The US Food and Drug Administration (FDA), on April 24, cautioned against the use of hydroxychloroquine or chloroquine for Covid-19 outside a hospital setting or clinical trial, citing a risk of heart rhythm problems. House Speaker Nancy Pelosi seized on that possibility in a sharp criticism leveled during a CNN interview Monday night.

‘No impact’

“As far as the president is concerned, he’s our president and I would rather he not be taking something that has not been approved by the scientists, especially in his age group and in his, shall we say, weight group — morbidly obese, they say,” Pelosi said. “So, I think it’s not a good idea.”

Dr Anthony Fauci, the nation’s leading infectious disease control effort, said last week that a large, randomised clinical trial would be necessary to determine if the treatment was safe.

But Trump defended his decision. “I’ve had no impact from it. I feel the same,” he told reporters at the White House on Tuesday, calling the medicine an “extra line of defence”.

He called Pelosi “a waste of time” and said she has “mental problems”. Trump’s physician, Sean Conley, issued a letter on Monday saying he had discussed hydroxychloroquine with the president and “we concluded the potential benefit from treatment outweighed the relative risks”.

The president also downplayed — and politicised — the results of a study of US veterans health administration patients that showed the medication has no health benefit in combating the coronavirus and is linked to higher death rates. Asked about the study, the president said on Monday that individuals at the veterans affairs (VA) government agency “aren’t big Trump fans” because of reforms his administration had made.

On Tuesday, Trump called the study “phoney”. Veterans affairs secretary Robert Wilkie disavowed it during a cabinet meeting with Trump, saying “that was not a VA study” and noting it was not peer-reviewed.

The authors of the study are doctors at the University of South Carolina and University of Virgina School of Medicine; the lead author is also associated with the Columbia VA healthcare system in Columbia, South Carolina.

The notion that hydroxychloroquine has become a partisan litmus test is supported by polling data. In a Morning Consult poll conducted earlier this spring, 52% of Republicans supported using the anti-malarial drug to treat the coronavirus, while just 14% opposed the treatment. By contrast, 56% of Democrats opposed its use, with only 13% supporting the experimentation Trump is now personally undertaking.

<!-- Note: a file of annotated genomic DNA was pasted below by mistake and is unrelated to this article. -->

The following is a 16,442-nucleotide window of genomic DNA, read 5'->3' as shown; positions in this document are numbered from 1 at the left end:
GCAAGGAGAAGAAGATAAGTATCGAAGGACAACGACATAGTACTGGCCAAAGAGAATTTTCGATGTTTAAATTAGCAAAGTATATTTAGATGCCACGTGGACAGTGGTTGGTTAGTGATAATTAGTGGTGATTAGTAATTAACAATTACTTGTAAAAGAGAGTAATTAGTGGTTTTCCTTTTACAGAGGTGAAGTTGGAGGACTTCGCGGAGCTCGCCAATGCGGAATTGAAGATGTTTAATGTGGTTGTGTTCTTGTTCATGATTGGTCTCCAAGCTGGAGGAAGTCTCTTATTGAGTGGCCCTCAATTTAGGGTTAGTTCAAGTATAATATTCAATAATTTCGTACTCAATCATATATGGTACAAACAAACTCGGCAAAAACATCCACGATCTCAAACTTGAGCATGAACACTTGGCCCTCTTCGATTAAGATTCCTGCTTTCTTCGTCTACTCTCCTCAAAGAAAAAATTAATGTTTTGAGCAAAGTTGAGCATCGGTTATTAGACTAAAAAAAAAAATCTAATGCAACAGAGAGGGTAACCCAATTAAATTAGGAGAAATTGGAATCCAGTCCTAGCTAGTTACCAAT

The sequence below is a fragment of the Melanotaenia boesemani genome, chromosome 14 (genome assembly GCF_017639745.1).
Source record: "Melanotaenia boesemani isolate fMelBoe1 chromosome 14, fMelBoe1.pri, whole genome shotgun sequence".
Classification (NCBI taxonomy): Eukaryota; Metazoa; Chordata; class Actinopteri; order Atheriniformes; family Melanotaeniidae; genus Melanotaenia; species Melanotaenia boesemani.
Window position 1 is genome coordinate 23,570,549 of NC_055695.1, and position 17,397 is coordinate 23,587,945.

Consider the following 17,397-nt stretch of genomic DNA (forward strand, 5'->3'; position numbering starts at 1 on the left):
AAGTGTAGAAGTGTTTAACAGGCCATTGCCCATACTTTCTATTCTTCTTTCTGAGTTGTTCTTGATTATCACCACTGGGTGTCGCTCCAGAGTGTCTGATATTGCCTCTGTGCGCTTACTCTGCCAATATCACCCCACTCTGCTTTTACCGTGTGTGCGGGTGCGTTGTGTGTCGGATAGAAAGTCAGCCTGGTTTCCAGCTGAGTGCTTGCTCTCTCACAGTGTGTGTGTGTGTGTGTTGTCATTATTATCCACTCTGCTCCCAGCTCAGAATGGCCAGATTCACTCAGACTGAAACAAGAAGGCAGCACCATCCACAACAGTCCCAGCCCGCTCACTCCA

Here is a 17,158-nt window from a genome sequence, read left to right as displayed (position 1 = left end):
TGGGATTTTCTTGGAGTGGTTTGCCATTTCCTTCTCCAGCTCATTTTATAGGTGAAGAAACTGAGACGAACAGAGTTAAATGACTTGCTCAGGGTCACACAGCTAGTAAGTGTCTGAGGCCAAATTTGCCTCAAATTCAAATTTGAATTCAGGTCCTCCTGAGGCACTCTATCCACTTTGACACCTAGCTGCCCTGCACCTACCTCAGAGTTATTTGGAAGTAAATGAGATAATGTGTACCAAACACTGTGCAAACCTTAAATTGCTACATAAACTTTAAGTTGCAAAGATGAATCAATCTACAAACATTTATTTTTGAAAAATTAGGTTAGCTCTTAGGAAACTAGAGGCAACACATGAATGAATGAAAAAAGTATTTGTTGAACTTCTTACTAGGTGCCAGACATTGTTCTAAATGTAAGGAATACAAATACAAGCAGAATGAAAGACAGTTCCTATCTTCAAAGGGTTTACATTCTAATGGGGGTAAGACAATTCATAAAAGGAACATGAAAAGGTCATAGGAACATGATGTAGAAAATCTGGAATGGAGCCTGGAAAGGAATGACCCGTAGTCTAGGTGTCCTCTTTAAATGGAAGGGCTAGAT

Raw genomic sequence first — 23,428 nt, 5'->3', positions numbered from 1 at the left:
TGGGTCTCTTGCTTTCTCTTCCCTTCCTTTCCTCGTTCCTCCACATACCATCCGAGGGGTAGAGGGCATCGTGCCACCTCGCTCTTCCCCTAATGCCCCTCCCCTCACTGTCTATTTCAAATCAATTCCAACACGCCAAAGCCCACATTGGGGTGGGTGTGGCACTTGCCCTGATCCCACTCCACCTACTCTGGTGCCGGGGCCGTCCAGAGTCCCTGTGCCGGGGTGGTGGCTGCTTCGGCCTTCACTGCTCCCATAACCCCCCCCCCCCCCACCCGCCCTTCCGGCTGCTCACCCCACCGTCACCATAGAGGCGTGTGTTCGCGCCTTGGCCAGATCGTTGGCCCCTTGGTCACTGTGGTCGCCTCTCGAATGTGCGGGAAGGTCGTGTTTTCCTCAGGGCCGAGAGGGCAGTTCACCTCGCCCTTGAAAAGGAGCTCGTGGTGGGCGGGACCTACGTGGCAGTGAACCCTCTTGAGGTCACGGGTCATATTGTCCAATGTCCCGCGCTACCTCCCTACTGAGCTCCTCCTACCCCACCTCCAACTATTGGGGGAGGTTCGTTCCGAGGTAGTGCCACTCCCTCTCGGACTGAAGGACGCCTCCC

Efforts to assign blame for the origins of the virus have become similarly partisan, and the president’s announcement on Monday that he is considering fully withdrawing from the WHO suggests he sees a political advantage in cementing those divisions.

The WHO earned the president’s ire early during the pandemic when it recommended against travel and trade restrictions even as Trump moved to block entry to the US from China. Democrats echoed the health agency’s concerns that such measures could contribute to discrimination against Asian Americans and cause economic harm.

‘Reconsider our membership’

The early travel restriction has become the linchpin of the White House’s argument that Trump was quick to combat the coronavirus, as opponents say the administration bungled virus testing and downplayed the severity of the crisis as infections spread.

On Monday night, Trump threatened to leave the organisation altogether.

“If the WHO does not commit to major substantive improvements within the next 30 days, I will make my temporary freeze of US funding to the WHO permanent and reconsider our membership in the organisation,” Trump wrote to director-general Tedros Adhanom Ghebreyesus.

Opinions of the WHO are similarly split along party lines. In the same Morning Consult poll, three quarters of Democrats approved of the WHO’s handling of the crisis, while 14% disapproved. Among Republicans, 47% disapproved and 37% approved.

And as with the WHO threat, Trump hinted at his broader considerations on Monday, when asked about his decision to take hydroxychloroquine despite the risks. “You know what?” Trump said. “ I want the people of this nation to feel good.”

Bloomberg